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USS Admirable (AM-136): Wikis


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USS Admirable (AM-136)
USS Admirable
Career (United States)
Name: USS Admirable (AMc-113)
Builder: Tampa Shipbuilding Company
Reclassified: AM-136, 21 February 1942
Laid down: 8 April 1942
Launched: 18 October 1942
Sponsored by: Mrs. Ann Pillsbury Fehr
Commissioned: 20 April 1943
Decommissioned: 18 July 1945
Fate: Transferred to the Soviet Union, 18 July 1945
Struck: 1 January 1983
Career (Soviet Union)
Name: T-521
Acquired: 18 July 1945
Fate: scrapped, 1954
General characteristics
Class and type: Admirable-class minesweeper
Displacement: 650 tons
Length: 184 ft 6 in (56.24 m)
Beam: 33 ft (10 m)
Draft: 9 ft 9 in (2.97 m)
Propulsion: 2 × ALCO diesel engines, 1,710 shp (1.3 MW)
2 shafts
Speed: 15 knots (27.8 km/h)
Complement: 104
Armament: 1 × 3"/50 caliber gun
6 × Oerlikon 20 mm cannon
4 × Bofors 40 mm gun
1 × hedgehog
4 × Depth charge projectors
2 × Depth charge racks
2 × Minesweeping paravanes
Service record
Part of: US Pacific Fleet (1943-1945)

USS Admirable (AM-136) was the lead ship of her class of minesweeper built for the United States Navy during World War II. In 1945, she was transferred to the Soviet Navy under Lend-Lease as T-521. The Soviets scrapped T-521 in 1954, never returning her to U.S. custody. Because of the Cold War, the U.S. Navy was unaware of this fate and the vessel remained on the American Naval Vessel Register until she was struck on 1 January 1983.


Admirable was laid down on 8 April 1942 at Tampa, Florida, by the Tampa Shipbuilding Company. She was launched on 18 October 1942, sponsored by Mrs. Ann Pillsbury Fehr, daughter of Commander Horace W. Pillsbury; and commissioned on 20 April 1943, with Lieutenant Commander A. M. White, USNR, in command.

The minesweeper departed Tampa on 23 April and conducted shakedown training in the Gulf of Mexico before heading for Hampton Roads, Virginia, on 23 June. Admirable operated out of the Little Creek amphibious base for five months of training in antisubmarine warfare (ASW), mine-laying, and minesweeping techniques. After upkeep and outfitting, she departed Norfolk on 28 November in company with Luzon for duty in the Pacific. Transiting the Panama Canal on 8 December, the minesweeper continued on to San Diego where she moored on 18 December. In January 1944, following tests at the West Coast Sound School, she received orders to proceed independently to Adak Island, Alaska. During the voyage, Admirable encountered heavy seas which damaged her sonar gear. Following her arrival in Kuluk Bay, Adak, on 6 February, she was drydocked for repairs.

On 13 February, Admirable was assigned to Task Group 91.2 (TG 91.2). She operated out of Adak, escorting merchant and troop ships to such ports as Kodiak, Dutch Harbor, Amchitka, Kiska, Cold Bay, and Attu Island. On four occasions during her 18-month tour in the Aleutians, Admirable went alongside Black Hawk in Adak for brief availabilities to repair damages caused by the cold weather; heavy seas; and the violent, gusting winds known as "williwaws".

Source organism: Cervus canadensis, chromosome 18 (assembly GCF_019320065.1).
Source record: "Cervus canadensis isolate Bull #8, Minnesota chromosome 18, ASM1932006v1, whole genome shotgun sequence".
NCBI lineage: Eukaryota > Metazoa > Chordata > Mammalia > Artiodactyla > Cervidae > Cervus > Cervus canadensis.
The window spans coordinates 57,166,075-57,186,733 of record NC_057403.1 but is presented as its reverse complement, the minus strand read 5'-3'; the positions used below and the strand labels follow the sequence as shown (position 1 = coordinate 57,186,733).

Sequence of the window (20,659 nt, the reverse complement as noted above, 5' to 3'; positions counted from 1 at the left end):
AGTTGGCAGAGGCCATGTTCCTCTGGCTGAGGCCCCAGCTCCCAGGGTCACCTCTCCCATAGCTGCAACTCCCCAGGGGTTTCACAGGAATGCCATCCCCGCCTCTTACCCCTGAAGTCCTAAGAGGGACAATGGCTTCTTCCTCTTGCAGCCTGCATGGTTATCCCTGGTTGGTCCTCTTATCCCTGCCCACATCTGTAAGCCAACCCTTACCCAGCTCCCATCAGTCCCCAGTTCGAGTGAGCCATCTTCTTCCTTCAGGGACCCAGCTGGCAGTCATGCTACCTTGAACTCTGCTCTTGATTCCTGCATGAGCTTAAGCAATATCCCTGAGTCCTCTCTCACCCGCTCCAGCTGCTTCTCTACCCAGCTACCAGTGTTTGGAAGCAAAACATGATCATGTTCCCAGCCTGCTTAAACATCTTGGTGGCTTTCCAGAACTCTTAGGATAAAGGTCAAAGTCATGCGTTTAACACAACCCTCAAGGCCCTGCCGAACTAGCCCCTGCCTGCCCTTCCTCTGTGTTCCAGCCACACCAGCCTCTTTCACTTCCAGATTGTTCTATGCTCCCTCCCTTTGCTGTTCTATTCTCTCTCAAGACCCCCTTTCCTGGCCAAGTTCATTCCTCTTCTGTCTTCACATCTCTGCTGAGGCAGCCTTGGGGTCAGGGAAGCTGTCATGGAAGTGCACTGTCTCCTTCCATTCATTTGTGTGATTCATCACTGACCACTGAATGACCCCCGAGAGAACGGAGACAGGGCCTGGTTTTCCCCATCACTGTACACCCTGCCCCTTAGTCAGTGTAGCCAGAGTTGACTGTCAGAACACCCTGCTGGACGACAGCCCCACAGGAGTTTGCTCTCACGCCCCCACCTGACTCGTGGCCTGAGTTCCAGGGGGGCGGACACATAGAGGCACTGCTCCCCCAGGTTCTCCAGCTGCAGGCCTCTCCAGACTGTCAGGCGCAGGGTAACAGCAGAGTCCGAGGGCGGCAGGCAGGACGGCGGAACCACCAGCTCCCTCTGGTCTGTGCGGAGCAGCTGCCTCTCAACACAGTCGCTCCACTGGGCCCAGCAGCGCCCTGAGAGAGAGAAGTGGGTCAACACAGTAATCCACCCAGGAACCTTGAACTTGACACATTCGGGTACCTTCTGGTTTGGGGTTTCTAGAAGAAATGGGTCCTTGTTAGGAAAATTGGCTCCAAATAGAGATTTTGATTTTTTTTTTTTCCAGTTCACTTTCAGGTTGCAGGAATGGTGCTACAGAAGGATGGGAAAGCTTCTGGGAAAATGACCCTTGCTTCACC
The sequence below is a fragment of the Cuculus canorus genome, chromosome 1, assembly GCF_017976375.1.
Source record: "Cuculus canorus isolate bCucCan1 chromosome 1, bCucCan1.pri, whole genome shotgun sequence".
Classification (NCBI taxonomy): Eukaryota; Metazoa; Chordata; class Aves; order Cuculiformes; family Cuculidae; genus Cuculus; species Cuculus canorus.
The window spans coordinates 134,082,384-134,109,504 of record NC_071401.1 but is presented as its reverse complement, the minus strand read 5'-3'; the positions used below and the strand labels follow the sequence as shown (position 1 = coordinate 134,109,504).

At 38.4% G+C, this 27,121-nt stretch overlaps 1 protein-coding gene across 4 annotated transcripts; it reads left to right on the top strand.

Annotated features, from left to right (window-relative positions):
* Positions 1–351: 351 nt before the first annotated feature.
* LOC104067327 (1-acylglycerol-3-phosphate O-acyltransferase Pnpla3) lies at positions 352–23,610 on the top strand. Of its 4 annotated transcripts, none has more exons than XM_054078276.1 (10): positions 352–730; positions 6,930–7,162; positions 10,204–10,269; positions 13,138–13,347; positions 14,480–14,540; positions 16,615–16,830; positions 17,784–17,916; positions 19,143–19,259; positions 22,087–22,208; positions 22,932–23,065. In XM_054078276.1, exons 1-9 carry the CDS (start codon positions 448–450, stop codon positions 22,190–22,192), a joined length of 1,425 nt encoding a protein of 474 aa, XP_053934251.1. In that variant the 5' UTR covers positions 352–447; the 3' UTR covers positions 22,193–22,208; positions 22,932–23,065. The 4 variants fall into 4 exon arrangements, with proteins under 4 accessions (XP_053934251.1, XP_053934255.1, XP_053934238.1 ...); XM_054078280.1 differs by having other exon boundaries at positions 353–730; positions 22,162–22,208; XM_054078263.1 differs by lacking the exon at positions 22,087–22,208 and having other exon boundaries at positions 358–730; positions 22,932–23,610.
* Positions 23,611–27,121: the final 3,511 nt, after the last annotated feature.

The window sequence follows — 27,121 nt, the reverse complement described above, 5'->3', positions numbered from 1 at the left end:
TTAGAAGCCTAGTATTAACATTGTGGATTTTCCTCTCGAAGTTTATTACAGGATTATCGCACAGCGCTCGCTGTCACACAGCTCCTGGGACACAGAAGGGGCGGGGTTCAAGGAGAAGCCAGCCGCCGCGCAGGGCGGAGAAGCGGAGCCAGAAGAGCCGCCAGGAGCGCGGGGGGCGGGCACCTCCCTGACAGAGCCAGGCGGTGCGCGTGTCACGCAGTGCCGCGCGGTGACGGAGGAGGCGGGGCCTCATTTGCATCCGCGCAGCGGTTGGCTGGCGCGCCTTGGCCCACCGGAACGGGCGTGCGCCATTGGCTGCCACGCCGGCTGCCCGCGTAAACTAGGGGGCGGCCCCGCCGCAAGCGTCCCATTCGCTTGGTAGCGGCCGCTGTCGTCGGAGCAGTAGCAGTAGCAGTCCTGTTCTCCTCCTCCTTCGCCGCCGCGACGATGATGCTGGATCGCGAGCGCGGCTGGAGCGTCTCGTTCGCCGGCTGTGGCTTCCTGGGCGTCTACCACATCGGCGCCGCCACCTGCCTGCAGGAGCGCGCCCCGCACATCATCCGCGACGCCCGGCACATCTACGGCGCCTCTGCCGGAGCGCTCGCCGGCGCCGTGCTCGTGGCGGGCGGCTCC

In July, the minesweeper began to clear the minefield in Chiniak Bay off Kodiak Island. She was the lead ship of a group, composed of Augury, Agile, Affray, and YMS-285, which, on 2 August, began a sweep of the channel to St. Paul's Harbor. The minesweepers then established patrols outside the harbor to await the arrival of President Franklin D. Roosevelt on board Baltimore. The President had left San Diego on 14 July, steamed to Pearl Harbor to meet with general Douglas MacArthur and Admiral Chester Nimitz to discuss plans for the invasion of the Philippines, and stopped at Kodiak on 7 August. Baltimore pulled out of St. Paul's Harbor the same day, and the President continued his journey back to the United States on board Cummings. Admirable resumed escort duty and continued that work into March 1945.

On 14 March, the minesweeper's commanding officer was designated officer in tactical command of eight ships and all aircraft participating in a combined air-surface attack on a fictitious submarine in Kuluk Bay. The minesweeper then returned to her escort duties until May, when she stopped in Dutch Harbor for repairs preparatory to transfer under the Lend-Lease program. Because of the continual beating of the heavy seas, 12 feet of the forward end of each of her bilge keels as well as her sonar gear were replaced.

Admiral B. D. Popov of the Soviet Navy inspected the ship on 30 May 1945 and accepted her for transfer to the Soviet Union. On 18 June, a Soviet crew reported on board to train for one month in gunnery, engineering, and minesweeping procedures. Admirable was decommissioned and transferred to the Soviet Navy on 18 July. She served in the Soviet Navy as T-521 and was eventually scrapped in 1954, never having been returned to U.S. custody.

Because of the Cold War, the U.S. Navy was unaware of the ship's fate and the vessel remained on the American Naval Vessel Register and was reclassified MSF-136 on 7 February 1955. The U.S. Navy struck her name from the Naval Vessel Register on 1 January 1983.


This article includes text from the public domain Dictionary of American Naval Fighting Ships. The entry can be found here.

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